There have been thousands of programmes, documentaries, scholarly articles, performances and events broadcast, written and produced over the last couple of months to mark the 400th anniversary of Shakespeare’s death. Looking across the global media, new and old, it seems that in almost every country, English speaking or not, William Shakespeare and his work has been celebrated.
Amongst all of these, the ones that have really caught my attention have been those that have explored the relevancy of the Bard in a modern ever-changing world. In particular, today, I want to share a 2 programme series broadcast by the BBC. In the first episode, presented by Nikki Bedi, Shakespeare In India explores how the cannon remains relevant in the sub-continent. It looks at how much of the work resonates with the politics, culture and social norms of today and how Shakespeare has faired in a post-colonial world. The programme also touches on Parsi Theatre, which was new to me.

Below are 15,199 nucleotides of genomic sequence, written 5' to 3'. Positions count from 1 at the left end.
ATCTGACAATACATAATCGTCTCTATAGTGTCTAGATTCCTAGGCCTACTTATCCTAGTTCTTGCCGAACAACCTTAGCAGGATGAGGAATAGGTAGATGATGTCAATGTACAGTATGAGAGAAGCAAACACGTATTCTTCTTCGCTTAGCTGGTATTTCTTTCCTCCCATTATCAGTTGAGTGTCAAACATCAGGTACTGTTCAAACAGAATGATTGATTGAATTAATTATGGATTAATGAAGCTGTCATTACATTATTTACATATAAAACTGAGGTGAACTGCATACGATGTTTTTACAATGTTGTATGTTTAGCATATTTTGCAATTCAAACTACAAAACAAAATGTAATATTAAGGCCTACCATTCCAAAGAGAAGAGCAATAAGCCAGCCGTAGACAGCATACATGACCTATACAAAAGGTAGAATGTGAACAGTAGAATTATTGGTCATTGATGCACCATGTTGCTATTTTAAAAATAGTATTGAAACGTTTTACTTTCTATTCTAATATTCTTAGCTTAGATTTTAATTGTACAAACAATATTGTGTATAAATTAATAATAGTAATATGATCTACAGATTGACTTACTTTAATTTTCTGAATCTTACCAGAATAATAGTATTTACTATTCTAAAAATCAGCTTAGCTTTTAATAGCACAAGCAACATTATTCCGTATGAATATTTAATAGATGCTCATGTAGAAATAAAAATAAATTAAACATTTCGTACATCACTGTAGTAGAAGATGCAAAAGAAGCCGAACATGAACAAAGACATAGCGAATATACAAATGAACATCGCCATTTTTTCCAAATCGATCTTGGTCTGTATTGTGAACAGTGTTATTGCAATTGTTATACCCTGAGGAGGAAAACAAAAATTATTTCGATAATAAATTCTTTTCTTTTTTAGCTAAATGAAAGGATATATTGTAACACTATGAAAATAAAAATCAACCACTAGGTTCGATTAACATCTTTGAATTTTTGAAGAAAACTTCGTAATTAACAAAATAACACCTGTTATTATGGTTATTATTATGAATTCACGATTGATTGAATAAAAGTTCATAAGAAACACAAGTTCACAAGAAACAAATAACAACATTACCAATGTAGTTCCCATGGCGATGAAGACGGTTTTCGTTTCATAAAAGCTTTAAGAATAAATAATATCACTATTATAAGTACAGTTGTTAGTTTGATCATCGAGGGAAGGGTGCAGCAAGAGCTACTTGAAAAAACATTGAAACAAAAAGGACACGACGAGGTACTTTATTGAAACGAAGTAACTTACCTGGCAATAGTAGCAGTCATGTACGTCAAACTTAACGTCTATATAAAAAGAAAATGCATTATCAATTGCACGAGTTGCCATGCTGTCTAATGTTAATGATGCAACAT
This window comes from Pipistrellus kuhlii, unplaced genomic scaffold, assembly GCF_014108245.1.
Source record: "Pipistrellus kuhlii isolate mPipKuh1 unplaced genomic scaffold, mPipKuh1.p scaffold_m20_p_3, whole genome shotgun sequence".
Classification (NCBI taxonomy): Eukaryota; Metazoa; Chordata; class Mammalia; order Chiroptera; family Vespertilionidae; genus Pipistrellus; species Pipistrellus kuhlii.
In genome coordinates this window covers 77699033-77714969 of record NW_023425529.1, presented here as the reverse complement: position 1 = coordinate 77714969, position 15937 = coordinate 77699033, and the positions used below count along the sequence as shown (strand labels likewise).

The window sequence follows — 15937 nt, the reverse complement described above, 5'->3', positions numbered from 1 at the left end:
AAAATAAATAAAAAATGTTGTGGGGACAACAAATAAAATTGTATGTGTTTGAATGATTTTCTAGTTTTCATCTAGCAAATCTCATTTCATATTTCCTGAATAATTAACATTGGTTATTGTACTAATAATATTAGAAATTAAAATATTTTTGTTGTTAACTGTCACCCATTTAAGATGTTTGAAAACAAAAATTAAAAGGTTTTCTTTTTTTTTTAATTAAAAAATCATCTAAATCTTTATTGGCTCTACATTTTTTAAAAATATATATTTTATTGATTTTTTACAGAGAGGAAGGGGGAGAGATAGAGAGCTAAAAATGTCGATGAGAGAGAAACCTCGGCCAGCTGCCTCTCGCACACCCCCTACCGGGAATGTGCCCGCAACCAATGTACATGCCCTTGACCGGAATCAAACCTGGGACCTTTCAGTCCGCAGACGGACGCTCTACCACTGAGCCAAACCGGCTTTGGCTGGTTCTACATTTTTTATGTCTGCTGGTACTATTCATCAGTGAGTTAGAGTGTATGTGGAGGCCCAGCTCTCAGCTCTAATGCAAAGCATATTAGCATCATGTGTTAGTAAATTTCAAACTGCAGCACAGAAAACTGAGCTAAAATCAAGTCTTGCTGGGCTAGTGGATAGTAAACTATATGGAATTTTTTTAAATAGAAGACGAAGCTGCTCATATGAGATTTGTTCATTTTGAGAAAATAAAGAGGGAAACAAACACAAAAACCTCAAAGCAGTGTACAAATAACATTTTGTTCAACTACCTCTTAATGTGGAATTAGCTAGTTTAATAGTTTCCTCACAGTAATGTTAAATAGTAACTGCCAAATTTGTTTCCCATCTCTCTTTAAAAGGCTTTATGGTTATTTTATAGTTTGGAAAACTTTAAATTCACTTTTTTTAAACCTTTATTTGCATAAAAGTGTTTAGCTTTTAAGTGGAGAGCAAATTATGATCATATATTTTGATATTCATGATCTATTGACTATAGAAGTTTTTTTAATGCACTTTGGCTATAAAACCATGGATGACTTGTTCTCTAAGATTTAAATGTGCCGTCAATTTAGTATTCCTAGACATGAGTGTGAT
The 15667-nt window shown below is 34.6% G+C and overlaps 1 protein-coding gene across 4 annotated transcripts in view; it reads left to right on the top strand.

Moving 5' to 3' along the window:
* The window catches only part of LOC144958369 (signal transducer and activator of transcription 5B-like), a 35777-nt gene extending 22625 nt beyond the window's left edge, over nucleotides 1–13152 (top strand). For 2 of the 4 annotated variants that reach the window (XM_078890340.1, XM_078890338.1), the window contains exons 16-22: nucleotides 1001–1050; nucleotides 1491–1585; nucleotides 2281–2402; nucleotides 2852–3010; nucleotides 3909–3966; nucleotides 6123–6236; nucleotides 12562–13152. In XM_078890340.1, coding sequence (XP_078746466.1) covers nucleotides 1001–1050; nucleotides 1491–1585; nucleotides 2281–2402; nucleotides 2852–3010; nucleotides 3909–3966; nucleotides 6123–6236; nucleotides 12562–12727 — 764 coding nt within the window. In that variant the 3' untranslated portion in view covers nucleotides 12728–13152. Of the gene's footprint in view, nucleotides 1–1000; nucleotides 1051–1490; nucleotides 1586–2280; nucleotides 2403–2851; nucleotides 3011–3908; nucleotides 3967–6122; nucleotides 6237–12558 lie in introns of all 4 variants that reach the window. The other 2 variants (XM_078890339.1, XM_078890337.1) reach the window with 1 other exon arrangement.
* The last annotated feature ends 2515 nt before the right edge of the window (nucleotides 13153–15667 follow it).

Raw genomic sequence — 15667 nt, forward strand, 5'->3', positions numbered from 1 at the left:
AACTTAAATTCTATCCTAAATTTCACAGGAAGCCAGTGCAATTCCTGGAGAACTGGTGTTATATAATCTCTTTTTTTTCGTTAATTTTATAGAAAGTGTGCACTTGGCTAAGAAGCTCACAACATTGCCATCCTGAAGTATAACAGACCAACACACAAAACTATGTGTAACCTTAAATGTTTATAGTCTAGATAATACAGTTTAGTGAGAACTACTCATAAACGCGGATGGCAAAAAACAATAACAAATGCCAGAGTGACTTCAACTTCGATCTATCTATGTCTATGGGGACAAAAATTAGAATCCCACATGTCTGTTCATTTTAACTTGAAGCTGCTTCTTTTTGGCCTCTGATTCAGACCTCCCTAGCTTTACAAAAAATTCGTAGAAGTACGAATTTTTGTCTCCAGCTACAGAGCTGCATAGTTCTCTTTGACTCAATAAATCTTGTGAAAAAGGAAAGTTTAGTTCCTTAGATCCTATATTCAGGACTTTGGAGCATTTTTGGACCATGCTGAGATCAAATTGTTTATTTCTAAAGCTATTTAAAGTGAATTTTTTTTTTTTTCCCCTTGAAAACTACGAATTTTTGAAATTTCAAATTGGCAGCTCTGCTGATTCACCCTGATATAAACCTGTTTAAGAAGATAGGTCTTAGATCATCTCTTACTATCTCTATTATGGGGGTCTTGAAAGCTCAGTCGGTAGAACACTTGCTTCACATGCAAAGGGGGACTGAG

The second episode, Shakespeare in South Africa is even more interesting. Presented by writer Nadia Davids, it explores how Shakespeare is being performed as a way of discussing race, violence against women, and the current political crisis around President Zuma. What particularly struck a chord with me however, is the discussion of Shakespeare as part of the debate about decolonising education.